RACHEL MARTIN, HOST:
It is estimated that more than 1 million tons of plastic garbage contaminates the world's oceans every year. But one artist on the Oregon coast is making a small dent in that. NPR's Kirk Siegler has the story from the seaside village of Bandon in southern Oregon.
KIRK SIEGLER, BYLINE: Here at Coquille Point, the wind is tumultuous and the sea violent. Huge waves crash up against the giant moss-covered rocks perched off the beach. The rugged Oregon coast is famous for being pristine and wild, but train your eyes down a little closer to the beach and sand itself and even here you find bits of plastic.
ANGELA HASELTINE POZZI: Well, I think the most disturbing thing I find is detergent bottles and bleach bottles with giant bite marks out of them by fish.
SIEGLER: Artist and teacher Angela Haseltine Pozzi has made it her mission to collect as much of this shameful garbage as possible, washing ashore from Asia, Europe, California, right here in Oregon.
POZZI: Well, I hear this.
(SOUNDBITE OF RUMMAGING)
SIEGLER: In her gallery nearby, she takes these plastic bottle caps, cocktail toothpicks, shotgun shell casings, anything and turns them into jaw-dropping sculptures of the very marine life threatened by all this plastic.
POZZI: This piece over here is a giant weedy seadragon, and it's 18 feet long and 10 feet tall.
SIEGLER: Its neck made of suction cups from vacuum cleaners; its eye is a black water bottle cap.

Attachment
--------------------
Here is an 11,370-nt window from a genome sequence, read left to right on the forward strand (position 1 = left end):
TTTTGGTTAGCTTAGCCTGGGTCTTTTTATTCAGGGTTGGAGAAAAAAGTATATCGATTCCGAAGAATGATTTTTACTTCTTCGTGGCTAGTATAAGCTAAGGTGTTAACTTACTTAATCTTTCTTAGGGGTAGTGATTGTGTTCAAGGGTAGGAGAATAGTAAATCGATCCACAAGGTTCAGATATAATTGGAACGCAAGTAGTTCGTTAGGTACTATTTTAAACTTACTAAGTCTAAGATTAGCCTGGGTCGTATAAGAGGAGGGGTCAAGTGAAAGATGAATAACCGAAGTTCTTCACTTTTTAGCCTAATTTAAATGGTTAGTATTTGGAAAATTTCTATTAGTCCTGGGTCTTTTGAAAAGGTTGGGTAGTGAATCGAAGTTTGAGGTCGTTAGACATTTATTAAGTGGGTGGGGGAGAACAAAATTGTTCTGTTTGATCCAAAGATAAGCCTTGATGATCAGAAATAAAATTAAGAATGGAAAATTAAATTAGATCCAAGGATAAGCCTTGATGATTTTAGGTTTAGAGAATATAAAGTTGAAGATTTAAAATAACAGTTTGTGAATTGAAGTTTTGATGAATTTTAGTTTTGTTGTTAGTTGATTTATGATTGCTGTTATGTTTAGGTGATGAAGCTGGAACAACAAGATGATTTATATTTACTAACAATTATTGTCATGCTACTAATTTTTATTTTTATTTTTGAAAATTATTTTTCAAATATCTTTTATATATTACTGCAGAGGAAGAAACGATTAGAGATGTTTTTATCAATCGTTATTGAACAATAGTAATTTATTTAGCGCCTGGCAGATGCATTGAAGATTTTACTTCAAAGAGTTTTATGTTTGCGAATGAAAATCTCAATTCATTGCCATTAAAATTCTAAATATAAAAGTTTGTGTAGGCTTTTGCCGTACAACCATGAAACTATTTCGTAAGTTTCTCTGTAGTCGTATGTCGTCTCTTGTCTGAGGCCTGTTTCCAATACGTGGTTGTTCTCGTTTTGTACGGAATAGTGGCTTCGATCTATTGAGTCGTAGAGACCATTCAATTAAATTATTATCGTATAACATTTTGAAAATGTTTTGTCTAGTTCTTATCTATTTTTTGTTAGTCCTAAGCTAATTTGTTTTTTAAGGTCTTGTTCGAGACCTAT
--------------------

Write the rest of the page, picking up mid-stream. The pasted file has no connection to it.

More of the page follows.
POZZI: And the idea is that you can't ignore something that's really big, and it grabs your attention.
SIEGLER: Like the jellyfish sculpted from golf balls or the puffin bird whose feathers are made from fastened together flip flops and plastic lighters and the life-sized replica of a juvenile humpback whale's rib cage made of - you guessed it - plastic household bleach bottles. You can walk under it and even bang on it like a drum.
(SOUNDBITE OF BANGING)
POZZI: My goal in creating this project is to reach the general public, not the art connoisseurs and the environmentalists. I want to reach everybody. I want to reach kids. I want to reach people who might throw something on the beach and not think about it. And I want to make them start to think about it.
SIEGLER: A few years ago, she founded a nonprofit called Washed Ashore. They've built 80 sculptures made out of 26 tons of garbage collected from the Oregon coast. They've been displayed across the country, from the zoo in Tacoma, Wash., to the Smithsonian in Washington, D.C. One of the most popular sculptures, though, is right here in the gallery - a 6-foot-wide sea star made from individual-use plastic water bottles.
POZZI: A lot of these right here are actually washed in from the 2008 Beijing Olympics that still wash up on our beaches. They have the insignia on them.
POZZI: Yep, yep. And they're still coming in.
SIEGLER: And you can play this one like a drum, too. It's a hit with kids.
(SOUNDBITE OF BANGING)
POZZI: It's more sound than music (laughter).
SIEGLER: Angela is not on a crusade to end all plastics. She knows we have to use them in our phones or medical equipment. But will these enormous plastic sculptures make us rethink how much we use?
POZZI: Single-use plastics are the most dangerous because you use it, and in five minutes, you're done with it. And then it lasts a thousand years. And we were never taught that. You know, if we were taught that, we'd think differently, I think. And that's part of the thing is education.
SIEGLER: Education, she says, can make a difference. And after all, we invented all these convenient plastics, so why can't we invent our way out of the crisis? Kirk Siegler, NPR News, Bandon, Ore.
(SOUNDBITE OF VUREZ'S "GLORIOUS CRYSTAL GLEAM [MMX2 - CRYSTAL SNAIL STAGE]")
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